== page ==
Mobile App Help Overlay – Ultimate Performance Support for Mobile Apps

Home Depot Mobile Help Overlay

Mobile for Performance

There’s plenty of discussion on how you can use mobile devices to improve performance. They’re quite powerful.

Learning & Development hasn’t discussed much about improving users’ performance inside a mobile app.

Apps within the organization are becoming the norm. If you don’t know of one, ask around, there’s a good chance something is being developed. When a user downloads and installs an internal app, how long does it take to augment their job performance?

We should be starting that discussion within our organization. How to best support new users’ use of internal apps. It’s unreasonable to expect users to use a new app that’s not consumer-grade simple.

Users should get up to speed quickly to support their performance. We shouldn’t bombard them with more training provided far from the point of need. Mobile help overlays (a form of in-app support) build the foundation for mobile devices to support organizational requirements.

We should be advocating for the non-tech savvy. Simplify for those that don’t know how to do a specific task. For those who know what to do, get out of the way and let them do their thing.

What They Are

I could try to describe what a mobile help overlay is in words, but that wouldn’t make sense. For the most part, they’re visual, so that’s what will give you the best idea.

Home Depot Mobile Help Overlay
I’ve been collecting examples of Mobile Help Overlays on Pinterest.

Installed apps display a translucent overlay over the interface pointing out the most needed features and tasks. They should be simple, only the most important tasks pointed out, and they’re easy to dismiss.

There are other many types of help in the flow of applications but I’m going to only discuss mobile help overlays. You can also check out more of how I’ve used Pendo to build support right into applications. Other varieties can be cumbersome and need too much effort from the user.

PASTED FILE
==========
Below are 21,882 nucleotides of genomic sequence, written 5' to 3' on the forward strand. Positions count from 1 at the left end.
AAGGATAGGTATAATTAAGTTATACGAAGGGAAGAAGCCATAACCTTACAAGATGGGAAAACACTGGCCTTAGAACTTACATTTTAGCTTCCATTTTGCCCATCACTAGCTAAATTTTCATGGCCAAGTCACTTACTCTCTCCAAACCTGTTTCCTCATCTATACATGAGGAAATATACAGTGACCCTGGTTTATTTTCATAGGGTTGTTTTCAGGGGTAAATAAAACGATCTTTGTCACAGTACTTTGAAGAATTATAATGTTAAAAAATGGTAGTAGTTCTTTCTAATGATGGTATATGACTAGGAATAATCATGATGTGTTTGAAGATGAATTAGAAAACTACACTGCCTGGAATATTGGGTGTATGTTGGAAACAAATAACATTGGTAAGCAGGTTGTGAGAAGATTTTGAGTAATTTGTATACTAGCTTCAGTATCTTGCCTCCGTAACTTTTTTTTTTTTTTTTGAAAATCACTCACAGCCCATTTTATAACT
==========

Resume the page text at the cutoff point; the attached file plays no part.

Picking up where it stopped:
In the UX world, you will hear the term coach marks to describe mobile help overlays. The term coach mark doesn’t roll off the tongue or describe their purpose well.
Nielsen Normal Group explains other forms of in-app help while giving some pointers on how best to use them.

Why They’re Great Performance Support

Mobile help overlays are a success in the consumer app market. While no hard evidence exists speaking for their success, those using them are happy with the method.

You won’t have a hard time finding apps in the consumer market which have implemented mobile help overlays. Internal apps need the same level of new user scaffolding.

But Apps Are Easy

It’s nice to live in a world where everything is easy and everyone knows how to use everything.

But that world doesn’t exist.

Every developer and UX designer thinks their app is simple and so intuitive that anybody could pick it up and start using it. Sure that exists for users who are tech-savvy. For somebody like my dad though, it’s just not possible. Even the most straightforward task, the best instruction I give is torn apart by my dad as being complex and vague.

Unless the majority of your audience is tech-savvy, there’s a chance users won’t know what to do. Worse, a user might be using an app wrong or not using it at all! If a user isn’t provided a scaffolded experience in the app they may never use the app to its fullest.

When the average user downloads an app with no clear direction on how to use it, what are they supposed to do? Sure they can fumble their way through it, but the most beginner user may not be willing to do that.

Performance support is the best method to get a user to perform necessary tasks quickly and with success. If the user is tech-savvy and doesn’t want help, it’s easy to dismiss with a simple tap.

Traditional Methods